Joel D. Jacobs says he needed to focus limited resources to deliver the best results when he took over as The Mitre Corp.'s CIO in 2009. To do that, he first created clearer definitions of his IT department's services, detailing what was included, what wasn't and what each one cost.
Jacobs, 51, says he also better delineated between back-office IT and the value-add technology projects that really drive the Bedford, Mass., company forward. He says Mitre's role is to deliver strong system engineering capabilities to government sponsors, and IT's priorities have to support that mission.
"That's where we wanted to focus, [not on] HR and financial infrastructure operations. Not that those aren't important, but they're in good shape," he says.
Mitre executives appreciate Jacobs' ability to set priorities for IT. Senior Vice President and Chief Operating Officer Dave Lehman praises Jacobs for his "thoughtful integration of many aspects of the job" and his understanding of enterprise needs and financial realities.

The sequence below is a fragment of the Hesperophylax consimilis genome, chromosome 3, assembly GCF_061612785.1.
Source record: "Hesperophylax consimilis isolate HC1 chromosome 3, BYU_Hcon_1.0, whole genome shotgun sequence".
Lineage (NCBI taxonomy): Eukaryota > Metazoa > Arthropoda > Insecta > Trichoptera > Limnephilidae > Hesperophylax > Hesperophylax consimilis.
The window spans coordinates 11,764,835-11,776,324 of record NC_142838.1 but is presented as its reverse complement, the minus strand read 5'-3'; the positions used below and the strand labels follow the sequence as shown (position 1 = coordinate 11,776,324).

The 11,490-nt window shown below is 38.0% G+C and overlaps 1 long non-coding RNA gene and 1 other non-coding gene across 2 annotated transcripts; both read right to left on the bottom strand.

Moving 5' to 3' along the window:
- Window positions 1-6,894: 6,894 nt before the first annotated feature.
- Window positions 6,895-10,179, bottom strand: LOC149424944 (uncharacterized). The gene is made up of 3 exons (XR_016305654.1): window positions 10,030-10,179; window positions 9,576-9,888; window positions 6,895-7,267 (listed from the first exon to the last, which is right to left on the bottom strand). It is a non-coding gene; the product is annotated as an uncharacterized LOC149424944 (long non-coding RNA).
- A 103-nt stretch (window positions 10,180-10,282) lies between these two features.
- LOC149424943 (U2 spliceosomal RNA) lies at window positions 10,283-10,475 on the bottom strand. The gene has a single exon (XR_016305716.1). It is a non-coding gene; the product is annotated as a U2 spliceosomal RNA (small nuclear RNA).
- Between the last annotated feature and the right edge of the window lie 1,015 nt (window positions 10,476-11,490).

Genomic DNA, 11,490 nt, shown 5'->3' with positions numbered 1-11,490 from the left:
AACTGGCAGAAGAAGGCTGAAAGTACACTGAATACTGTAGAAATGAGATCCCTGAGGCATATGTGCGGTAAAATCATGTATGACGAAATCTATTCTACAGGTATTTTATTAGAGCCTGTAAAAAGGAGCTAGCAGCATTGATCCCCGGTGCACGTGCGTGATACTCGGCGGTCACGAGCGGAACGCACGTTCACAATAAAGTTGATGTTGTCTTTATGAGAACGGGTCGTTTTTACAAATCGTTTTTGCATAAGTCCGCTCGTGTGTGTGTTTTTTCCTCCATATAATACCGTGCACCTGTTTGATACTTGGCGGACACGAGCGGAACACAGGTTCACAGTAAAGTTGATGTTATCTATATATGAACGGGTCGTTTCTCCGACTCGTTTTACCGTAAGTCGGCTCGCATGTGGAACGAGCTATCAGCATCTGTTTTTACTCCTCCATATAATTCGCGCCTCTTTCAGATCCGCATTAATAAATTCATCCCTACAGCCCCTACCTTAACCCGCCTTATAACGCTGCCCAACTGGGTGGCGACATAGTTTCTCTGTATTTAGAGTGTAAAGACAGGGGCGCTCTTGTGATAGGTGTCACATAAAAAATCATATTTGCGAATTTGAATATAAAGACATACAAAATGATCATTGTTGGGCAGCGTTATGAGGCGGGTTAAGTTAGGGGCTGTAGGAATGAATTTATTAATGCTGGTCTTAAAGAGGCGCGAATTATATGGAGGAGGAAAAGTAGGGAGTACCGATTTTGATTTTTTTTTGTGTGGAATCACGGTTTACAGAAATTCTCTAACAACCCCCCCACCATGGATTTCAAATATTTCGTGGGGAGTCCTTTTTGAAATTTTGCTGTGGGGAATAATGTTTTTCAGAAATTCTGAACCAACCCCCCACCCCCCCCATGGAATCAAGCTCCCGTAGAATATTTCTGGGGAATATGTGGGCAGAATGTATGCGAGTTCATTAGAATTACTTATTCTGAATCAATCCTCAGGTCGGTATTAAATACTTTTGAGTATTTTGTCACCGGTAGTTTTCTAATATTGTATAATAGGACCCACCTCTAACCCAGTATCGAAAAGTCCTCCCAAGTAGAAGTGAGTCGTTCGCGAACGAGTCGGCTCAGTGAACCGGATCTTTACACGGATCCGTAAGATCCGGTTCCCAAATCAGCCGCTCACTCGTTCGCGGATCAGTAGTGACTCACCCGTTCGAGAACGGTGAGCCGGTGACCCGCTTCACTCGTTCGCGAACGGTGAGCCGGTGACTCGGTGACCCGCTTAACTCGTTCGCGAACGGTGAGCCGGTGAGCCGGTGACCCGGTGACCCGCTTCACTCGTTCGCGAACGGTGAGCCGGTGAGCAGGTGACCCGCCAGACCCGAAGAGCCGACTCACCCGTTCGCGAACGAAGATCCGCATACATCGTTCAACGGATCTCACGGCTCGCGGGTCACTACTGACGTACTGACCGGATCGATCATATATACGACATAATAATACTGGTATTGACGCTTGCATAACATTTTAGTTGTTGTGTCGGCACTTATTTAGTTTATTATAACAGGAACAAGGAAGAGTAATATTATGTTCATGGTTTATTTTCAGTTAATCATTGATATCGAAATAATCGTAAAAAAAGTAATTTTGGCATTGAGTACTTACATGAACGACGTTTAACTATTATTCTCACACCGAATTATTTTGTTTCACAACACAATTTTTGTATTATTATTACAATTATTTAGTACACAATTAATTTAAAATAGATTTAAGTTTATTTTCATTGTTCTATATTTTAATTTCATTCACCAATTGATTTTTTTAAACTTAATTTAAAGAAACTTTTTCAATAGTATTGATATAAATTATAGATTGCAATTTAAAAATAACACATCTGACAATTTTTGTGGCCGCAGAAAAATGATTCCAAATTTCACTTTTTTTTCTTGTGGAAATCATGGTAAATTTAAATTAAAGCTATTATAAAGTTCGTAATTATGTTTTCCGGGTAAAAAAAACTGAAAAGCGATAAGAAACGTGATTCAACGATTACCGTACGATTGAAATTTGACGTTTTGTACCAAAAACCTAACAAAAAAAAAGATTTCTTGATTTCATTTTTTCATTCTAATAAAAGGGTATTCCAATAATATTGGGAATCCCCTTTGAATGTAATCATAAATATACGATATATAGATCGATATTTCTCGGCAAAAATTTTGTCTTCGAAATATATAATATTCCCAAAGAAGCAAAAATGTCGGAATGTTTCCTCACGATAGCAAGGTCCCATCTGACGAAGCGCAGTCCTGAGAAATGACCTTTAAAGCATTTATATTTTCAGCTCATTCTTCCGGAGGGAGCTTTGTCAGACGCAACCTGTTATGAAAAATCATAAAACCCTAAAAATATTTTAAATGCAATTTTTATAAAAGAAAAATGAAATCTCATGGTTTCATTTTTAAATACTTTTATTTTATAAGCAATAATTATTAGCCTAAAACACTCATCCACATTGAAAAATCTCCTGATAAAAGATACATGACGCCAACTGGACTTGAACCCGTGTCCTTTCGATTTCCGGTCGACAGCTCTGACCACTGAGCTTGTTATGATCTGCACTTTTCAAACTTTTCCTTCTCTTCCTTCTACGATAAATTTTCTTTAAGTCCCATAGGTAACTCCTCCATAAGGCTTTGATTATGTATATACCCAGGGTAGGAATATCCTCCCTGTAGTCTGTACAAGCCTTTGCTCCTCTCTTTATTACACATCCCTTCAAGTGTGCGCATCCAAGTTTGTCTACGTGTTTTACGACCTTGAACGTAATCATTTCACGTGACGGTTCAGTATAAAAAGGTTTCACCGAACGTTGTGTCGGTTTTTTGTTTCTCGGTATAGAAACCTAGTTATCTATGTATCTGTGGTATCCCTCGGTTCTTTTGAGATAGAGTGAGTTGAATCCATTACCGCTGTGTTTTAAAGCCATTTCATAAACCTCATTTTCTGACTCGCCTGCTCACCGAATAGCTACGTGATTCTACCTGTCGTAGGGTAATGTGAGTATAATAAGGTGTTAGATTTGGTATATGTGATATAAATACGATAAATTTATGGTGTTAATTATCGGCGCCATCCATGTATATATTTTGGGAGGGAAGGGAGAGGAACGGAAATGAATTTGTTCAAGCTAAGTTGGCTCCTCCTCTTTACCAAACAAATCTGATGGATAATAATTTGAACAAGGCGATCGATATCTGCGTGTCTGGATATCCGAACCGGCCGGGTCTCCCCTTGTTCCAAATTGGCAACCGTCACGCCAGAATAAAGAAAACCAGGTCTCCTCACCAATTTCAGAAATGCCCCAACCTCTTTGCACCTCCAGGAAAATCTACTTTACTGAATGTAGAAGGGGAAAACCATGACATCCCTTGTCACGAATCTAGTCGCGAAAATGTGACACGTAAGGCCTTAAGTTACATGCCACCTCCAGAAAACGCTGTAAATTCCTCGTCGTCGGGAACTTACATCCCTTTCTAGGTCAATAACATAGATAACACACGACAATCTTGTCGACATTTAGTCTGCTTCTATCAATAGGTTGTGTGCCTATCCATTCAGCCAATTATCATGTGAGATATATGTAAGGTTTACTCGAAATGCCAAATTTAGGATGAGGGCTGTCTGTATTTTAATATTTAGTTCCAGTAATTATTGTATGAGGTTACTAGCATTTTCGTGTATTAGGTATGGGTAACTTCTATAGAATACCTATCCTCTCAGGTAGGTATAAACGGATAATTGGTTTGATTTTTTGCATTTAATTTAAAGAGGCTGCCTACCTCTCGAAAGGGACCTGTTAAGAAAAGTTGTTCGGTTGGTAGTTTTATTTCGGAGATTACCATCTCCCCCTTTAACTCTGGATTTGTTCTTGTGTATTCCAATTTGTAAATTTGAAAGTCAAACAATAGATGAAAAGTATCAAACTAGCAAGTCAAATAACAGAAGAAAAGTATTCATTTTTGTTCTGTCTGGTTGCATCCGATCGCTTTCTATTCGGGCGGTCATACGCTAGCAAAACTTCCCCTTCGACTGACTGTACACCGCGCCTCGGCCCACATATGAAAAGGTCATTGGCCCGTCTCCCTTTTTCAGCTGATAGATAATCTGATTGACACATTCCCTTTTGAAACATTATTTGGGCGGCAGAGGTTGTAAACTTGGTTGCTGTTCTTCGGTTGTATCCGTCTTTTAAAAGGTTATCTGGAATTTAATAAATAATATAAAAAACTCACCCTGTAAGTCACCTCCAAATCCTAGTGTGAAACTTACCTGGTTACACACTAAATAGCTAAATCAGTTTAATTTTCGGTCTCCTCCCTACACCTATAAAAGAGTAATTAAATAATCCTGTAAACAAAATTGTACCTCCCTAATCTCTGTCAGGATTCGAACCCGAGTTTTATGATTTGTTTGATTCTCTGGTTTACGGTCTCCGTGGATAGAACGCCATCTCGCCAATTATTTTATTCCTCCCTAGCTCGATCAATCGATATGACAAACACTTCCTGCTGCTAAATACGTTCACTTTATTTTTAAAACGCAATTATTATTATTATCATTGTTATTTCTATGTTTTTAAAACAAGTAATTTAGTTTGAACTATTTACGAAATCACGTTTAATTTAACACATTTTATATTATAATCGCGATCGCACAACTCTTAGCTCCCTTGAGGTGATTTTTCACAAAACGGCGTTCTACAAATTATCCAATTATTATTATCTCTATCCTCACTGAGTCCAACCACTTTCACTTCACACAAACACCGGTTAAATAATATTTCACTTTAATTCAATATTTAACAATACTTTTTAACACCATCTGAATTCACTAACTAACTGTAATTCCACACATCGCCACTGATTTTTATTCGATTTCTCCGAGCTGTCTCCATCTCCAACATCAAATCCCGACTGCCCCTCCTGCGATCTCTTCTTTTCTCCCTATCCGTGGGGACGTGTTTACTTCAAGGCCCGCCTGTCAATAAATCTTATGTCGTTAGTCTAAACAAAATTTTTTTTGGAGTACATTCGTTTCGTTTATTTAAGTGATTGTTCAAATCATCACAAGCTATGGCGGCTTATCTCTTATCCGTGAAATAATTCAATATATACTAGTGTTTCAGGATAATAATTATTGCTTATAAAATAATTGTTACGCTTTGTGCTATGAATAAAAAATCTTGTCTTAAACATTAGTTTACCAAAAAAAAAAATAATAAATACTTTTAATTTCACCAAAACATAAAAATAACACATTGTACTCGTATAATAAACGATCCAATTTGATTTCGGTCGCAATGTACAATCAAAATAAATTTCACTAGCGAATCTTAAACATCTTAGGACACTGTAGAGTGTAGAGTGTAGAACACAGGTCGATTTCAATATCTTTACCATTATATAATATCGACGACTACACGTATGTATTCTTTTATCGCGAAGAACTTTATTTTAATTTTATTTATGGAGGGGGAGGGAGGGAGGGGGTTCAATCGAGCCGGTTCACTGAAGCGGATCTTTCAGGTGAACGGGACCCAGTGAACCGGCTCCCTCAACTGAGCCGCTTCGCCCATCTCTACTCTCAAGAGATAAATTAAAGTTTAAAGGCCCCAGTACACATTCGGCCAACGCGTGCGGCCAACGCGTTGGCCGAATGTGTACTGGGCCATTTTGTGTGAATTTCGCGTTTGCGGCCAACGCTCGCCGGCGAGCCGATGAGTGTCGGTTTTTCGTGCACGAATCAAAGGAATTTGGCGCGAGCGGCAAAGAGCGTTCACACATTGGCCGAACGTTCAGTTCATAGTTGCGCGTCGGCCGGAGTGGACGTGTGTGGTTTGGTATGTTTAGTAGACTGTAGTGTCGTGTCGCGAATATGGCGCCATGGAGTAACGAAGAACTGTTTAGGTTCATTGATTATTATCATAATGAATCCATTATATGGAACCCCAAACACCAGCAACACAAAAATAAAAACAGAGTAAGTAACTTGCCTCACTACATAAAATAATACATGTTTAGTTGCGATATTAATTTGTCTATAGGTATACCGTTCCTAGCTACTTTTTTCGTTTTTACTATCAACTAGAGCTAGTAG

In addition to structuring IT to operate more efficiently, Jacobs' department sought to make it easier for Mitre employees to get the resources they need, providing them with a one-click, role-based access system that requires fewer passwords and log-ins and offers more self-service capabilities than previous systems.
Jacobs' IT staff also developed Handshake, a prototype social network that lets Mitre employees connect and collaborate with one another and with external partners and customers. Today it has more than 2,500 members, with more than 150 groups and communities.
Mary K. Pratt is a Computerworld contributing writer in Waltham, Mass. Contact her at firstname.lastname@example.org.